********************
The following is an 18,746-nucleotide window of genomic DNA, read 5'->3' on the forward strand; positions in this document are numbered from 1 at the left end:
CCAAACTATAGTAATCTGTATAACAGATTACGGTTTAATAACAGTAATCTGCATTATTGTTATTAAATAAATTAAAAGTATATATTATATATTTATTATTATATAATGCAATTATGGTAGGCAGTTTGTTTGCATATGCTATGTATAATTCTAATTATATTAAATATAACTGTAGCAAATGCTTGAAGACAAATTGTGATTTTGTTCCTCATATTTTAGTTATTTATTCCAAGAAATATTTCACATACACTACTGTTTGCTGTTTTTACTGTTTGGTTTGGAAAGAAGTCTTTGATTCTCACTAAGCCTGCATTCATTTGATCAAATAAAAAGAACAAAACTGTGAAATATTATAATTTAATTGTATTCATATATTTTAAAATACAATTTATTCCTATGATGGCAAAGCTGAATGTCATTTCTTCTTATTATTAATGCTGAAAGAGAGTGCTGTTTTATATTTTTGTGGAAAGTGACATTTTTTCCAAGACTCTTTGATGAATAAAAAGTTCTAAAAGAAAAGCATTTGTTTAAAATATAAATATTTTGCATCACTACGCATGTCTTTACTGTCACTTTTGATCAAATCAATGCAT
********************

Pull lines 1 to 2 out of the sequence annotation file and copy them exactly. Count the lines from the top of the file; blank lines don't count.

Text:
The following is an 18,746-nucleotide window of genomic DNA, read 5'->3' on the forward strand; positions in this document are numbered from 1 at the left end:
CCAAACTATAGTAATCTGTATAACAGATTACGGTTTAATAACAGTAATCTGCATTATTGTTATTAAATAAATTAAAAGTATATATTATATATTTATTATTATATAATGCAATTATGGTAGGCAGTTTGTTTGCATATGCTATGTATAATTCTAATTATATTAAATATAACTGTAGCAAATGCTTGAAGACAAATTGTGATTTTGTTCCTCATATTTTAGTTATTTATTCCAAGAAATATTTCACATACACTACTGTTTGCTGTTTTTACTGTTTGGTTTGGAAAGAAGTCTTTGATTCTCACTAAGCCTGCATTCATTTGATCAAATAAAAAGAACAAAACTGTGAAATATTATAATTTAATTGTATTCATATATTTTAAAATACAATTTATTCCTATGATGGCAAAGCTGAATGTCATTTCTTCTTATTATTAATGCTGAAAGAGAGTGCTGTTTTATATTTTTGTGGAAAGTGACATTTTTTCCAAGACTCTTTGATGAATAAAAAGTTCTAAAAGAAAAGCATTTGTTTAAAATATAAATATTTTGCATCACTACGCATGTCTTTACTGTCACTTTTGATCAAATCAATGCAT